FIG. 1 is a perspective view of a fishing rod holder in accordance with the present invention shown mounted on a downrigger;
FIG. 2 is a top, plan view of the fishing rod holder;
FIG. 3 is a cross-sectional view taken generally along line III--III of FIG. 2;
FIG. 4 is a fragmentary, side elevational view showing the rod holder in a set position and mounted on the transom of a boat;
FIG. 5 is a fragmentary, elevational view showing the rod holder in a "strike" position; and
FIG. 6 is a perspective, fragmentary view showing the fishing rod holder mounted on a trolling bar assembly.
A preferred embodiment of a fishing rod holder assembly in accordance with the present invention is illustrated in FIGS. 1, 2 and 3 and generally designated 10. As seen in FIG. 1, assembly 10 may be secured to a downrigger generally designated 12. Downrigger 12 is a commercially available device which includes a boom 14, a reel 16, a mounting plate 18 and an electric motor 20. A downrigger line 22 extends from the reel over a pulley 24. Motor 20 rotates the reel 16 to pay out or take in the downrigger line. Attached to downrigger line 22 in a conventional fashion is a downrigger weight (not shown). Also attached to the downrigger line is a fishing line release device (not shown). These are conventional items. A fishing rod and reel combination 30 is supported by assembly 10. A reel 32 mounted on the rod adjacent a handle 34 contains a fishing line 36. Fishing line 36 is releasably secured to the downrigger line release, as is shown in aforementioned U.S. Pat. No. 4,173,091.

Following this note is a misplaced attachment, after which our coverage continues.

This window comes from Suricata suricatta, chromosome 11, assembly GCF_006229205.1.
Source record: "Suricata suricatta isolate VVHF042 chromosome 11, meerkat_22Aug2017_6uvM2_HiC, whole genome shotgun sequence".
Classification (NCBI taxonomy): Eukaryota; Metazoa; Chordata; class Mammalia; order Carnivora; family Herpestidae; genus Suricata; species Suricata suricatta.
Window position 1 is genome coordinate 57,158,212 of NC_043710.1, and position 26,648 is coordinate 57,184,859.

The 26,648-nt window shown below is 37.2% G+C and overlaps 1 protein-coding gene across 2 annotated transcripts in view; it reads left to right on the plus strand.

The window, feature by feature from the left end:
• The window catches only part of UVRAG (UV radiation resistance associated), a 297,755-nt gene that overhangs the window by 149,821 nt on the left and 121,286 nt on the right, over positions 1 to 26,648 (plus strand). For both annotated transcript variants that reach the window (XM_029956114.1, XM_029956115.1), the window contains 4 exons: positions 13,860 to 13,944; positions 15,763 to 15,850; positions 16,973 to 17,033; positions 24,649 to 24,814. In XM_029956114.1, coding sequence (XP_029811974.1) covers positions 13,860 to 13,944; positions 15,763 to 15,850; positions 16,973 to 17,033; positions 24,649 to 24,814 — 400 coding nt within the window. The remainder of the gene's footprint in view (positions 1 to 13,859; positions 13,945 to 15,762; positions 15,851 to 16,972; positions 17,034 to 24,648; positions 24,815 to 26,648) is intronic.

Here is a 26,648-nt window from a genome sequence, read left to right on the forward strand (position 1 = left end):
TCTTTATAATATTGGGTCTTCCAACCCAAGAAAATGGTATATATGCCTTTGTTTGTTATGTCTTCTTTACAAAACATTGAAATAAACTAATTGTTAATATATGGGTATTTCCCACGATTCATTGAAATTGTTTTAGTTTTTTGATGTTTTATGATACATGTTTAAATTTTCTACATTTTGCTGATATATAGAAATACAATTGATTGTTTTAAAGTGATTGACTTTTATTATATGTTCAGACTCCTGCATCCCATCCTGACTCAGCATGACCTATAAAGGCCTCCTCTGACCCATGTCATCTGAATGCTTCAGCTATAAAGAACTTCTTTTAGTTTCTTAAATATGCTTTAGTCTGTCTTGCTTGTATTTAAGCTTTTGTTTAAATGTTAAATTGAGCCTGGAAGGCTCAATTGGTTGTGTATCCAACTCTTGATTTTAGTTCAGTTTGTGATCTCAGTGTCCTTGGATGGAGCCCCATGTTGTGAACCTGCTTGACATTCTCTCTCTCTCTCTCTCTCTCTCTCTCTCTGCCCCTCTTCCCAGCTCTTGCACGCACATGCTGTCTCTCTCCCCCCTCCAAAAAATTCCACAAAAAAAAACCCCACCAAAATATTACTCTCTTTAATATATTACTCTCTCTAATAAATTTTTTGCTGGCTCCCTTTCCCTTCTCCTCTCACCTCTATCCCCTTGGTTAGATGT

Holder assembly 10 includes a cylindrical or tubular base 40, a barrel or rod holder member 42, a spring bracket 44 and spring means generally designated 46. As best seen in FIGS. 2 and 3, base 40 is a generally cylindrical member having a lower mounting portion 50 and a bifurcated, upper portion 52. Upper portion 52 defines a pair of spaced, parallel, opposed legs 54, 56 and an arcuate slot 58. Upper portion 52 of base 40 further defines a throughbore 60. Throughbore 60 opens through both legs 54, 56. Rotatably supported in throughbore 60 is a pivot rod or pin 62. As best seen in FIG. 2, pin 62 extends outwardly and equidistant from legs 54 and 56. Secured to pin 62 adjacent ends 64, 66 are pivot arms or legs 68, 70, respectively. Arms 68, 70 are press-fitted into bores 72, 74 defined by pin 62. Arms 68, 70 extend perpendicular to a longitudinal axis 76 of pin 62. As is apparent from FIG. 2, pin 62 extends transversely or perpendicular to legs 54, 56 of base 40.
As seen in FIGS. 2 and 3, pivot rod or pin 62 defines a threaded bore 80. Bore 80 is intermediate or centrally positioned with respect to ends 64, 66. Bore 80 extends at an angle of approximately 140° with respect to the plane of legs 68, 70. Threaded within bore 80 is a holder support pin 82. Secured at an end 84 of support 82 is holder member 42.
Holder member 42 is an elongated, cylindrical member closed at a lower end by a base 86 to which support 82 is threadably secured. Holder member 42 is open at opposite end 88 to receive rod holder 34. A protective covering 89 of suitable plastic material may be press-fitted or shrunk onto end 80 of holder member 42 to protect rod handle 34. Protective member 89 extends internally of member 42 to insure a snug fit between handle 34 and tubular member 42.